Anacua, Sandpaper Tree, Knockaway, Sugarberry Knockaway
Ehretia anacua

Family: Boraginaceae
Genus: Ehretia (eh-RET-ee-uh) (Info)
Species: anacua (a-NAHK-wa) (Info)

Category:

Trees

Height:

15-20 ft. (4.7-6 m)

20-30 ft. (6-9 m)

30-40 ft. (9-12 m)

over 40 ft. (12 m)

Spacing:

30-40 ft. (9-12 m)

over 40 ft. (12 m)

Hardiness:

USDA Zone 8a: to -12.2 C (10 F)

USDA Zone 8b: to -9.4 C (15 F)

USDA Zone 9a: to -6.6 C (20 F)

USDA Zone 9b: to -3.8 C (25 F)

USDA Zone 10a: to -1.1 C (30 F)

USDA Zone 10b: to 1.7 C (35 F)

USDA Zone 11: above 4.5 C (40 F)

Sun Exposure:

Full Sun

Danger:

Unknown - Tell us

Bloom Color:

White/Near White

Bloom Time:

Late Winter/Early Spring

Late Summer/Early Fall

Foliage:

Evergreen

Velvet/Fuzzy-Textured

Leathery-Textured

Other details:

This plant is attractive to bees, butterflies and/or birds

Drought-tolerant; suitable for xeriscaping

Soil pH requirements:

6.1 to 6.5 (mildly acidic)

6.6 to 7.5 (neutral)

7.6 to 7.8 (mildly alkaline)

Patent Information:

Non-patented

Propagation Methods:

From seed; direct sow after last frost

Seed Collecting:

Unblemished fruit must be significantly overripe before harvesting seed; clean and dry seeds

Regional

This plant has been said to grow in the following regions:

Mililani, Hawaii

Pukalani, Hawaii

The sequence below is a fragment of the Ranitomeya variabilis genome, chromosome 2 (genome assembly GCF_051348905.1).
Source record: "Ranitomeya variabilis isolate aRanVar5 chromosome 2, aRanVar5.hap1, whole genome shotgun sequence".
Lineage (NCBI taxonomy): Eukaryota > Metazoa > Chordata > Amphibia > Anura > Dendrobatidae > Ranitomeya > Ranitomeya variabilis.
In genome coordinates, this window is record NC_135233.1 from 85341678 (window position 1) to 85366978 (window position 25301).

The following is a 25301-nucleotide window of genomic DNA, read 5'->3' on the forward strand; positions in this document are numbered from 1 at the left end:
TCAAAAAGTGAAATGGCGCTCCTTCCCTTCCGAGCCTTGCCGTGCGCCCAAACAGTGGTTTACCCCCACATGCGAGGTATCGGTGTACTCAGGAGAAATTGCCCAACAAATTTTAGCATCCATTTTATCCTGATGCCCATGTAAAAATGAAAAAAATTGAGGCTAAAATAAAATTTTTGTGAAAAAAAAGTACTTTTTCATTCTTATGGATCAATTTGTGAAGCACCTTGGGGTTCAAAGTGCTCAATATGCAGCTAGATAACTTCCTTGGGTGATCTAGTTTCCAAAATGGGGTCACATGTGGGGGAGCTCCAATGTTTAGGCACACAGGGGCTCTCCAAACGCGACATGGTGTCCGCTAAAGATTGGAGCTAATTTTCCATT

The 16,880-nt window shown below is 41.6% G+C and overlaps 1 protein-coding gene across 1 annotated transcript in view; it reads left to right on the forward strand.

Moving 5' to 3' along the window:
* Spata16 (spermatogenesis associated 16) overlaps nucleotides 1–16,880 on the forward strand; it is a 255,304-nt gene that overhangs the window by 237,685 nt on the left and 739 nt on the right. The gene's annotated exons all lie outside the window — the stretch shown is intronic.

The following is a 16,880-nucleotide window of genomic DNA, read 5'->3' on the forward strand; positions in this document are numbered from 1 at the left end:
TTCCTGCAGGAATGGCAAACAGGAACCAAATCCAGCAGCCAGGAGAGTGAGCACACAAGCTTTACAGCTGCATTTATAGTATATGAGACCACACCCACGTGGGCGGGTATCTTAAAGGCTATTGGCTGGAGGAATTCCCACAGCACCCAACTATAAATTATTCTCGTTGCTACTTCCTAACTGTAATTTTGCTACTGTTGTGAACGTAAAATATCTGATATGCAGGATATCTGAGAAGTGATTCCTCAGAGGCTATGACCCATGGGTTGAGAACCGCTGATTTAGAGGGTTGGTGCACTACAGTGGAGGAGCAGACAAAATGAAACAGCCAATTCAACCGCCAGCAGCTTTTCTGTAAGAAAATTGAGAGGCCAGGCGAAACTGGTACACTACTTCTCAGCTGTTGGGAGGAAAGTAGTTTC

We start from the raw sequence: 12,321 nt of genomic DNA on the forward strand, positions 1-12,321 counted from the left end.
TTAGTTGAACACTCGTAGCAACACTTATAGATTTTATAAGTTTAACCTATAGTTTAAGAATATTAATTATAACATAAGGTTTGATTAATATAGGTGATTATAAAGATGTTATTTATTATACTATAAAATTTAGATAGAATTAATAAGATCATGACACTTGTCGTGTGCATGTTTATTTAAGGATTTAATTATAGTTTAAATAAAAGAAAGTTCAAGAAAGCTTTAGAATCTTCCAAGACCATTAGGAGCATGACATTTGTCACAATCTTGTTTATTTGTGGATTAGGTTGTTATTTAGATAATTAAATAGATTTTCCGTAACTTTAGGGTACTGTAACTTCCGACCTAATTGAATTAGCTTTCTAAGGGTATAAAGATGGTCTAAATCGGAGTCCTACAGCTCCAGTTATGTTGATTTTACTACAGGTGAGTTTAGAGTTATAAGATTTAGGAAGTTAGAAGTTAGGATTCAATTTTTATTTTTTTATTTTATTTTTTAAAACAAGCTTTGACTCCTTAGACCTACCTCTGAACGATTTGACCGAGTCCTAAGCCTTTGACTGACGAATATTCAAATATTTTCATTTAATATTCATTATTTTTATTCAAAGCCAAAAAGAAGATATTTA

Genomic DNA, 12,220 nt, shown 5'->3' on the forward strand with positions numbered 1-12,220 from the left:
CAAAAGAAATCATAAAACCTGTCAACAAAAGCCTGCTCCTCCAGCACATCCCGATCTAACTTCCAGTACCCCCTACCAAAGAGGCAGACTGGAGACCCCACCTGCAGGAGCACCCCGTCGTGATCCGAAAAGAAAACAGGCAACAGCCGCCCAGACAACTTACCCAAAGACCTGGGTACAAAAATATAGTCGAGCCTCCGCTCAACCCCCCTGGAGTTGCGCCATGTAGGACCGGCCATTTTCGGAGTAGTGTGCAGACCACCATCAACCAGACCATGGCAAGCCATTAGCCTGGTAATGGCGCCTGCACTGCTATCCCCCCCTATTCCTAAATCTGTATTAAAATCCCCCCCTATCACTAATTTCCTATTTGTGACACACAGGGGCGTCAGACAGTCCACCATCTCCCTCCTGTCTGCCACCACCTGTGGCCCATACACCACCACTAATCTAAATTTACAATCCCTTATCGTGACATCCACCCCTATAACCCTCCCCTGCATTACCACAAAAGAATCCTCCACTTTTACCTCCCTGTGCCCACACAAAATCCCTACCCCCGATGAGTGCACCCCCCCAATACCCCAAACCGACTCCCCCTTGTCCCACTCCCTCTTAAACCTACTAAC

Alice, Texas

Austin, Texas

Brownsville, Texas

Harlingen, Texas

Ingleside, Texas

Medina, Texas

San Antonio, Texas (2 reports)

Uvalde, Texas

show all

Gardeners' Notes:

2
positives
0
neutrals
0
negatives
RatingContent
Positive

On Dec 22, 2008, htop from San Antonio, TX (Zone 8b) wrote:

I have not grown this tree. Anacua is an endemic Texas plant and is found in central (as far north as Austin) and south Texas.

Positive

On Feb 17, 2005, BROforest from Brownsville, TX (Zone 9b) wrote:

Anacua grows here in xeric conditions and alkaline soils of clay to loam and even sand. Most vacant city woodlots in Brownsville have a mixture of Anacua , Texas Ebony ,Ash,Mesquite,Huisache, and Hackberry. Anacua trees are kept for their dense canopy, thus good shade value. The berries(yellow to red when ripe) are favored by many birds and butterflys, and Chachalacas seem to like them quite well. This is a very good South Texas native and should be encouraged to grow whenever possible. The white flowers are short-lived and not very easy to find in bloom.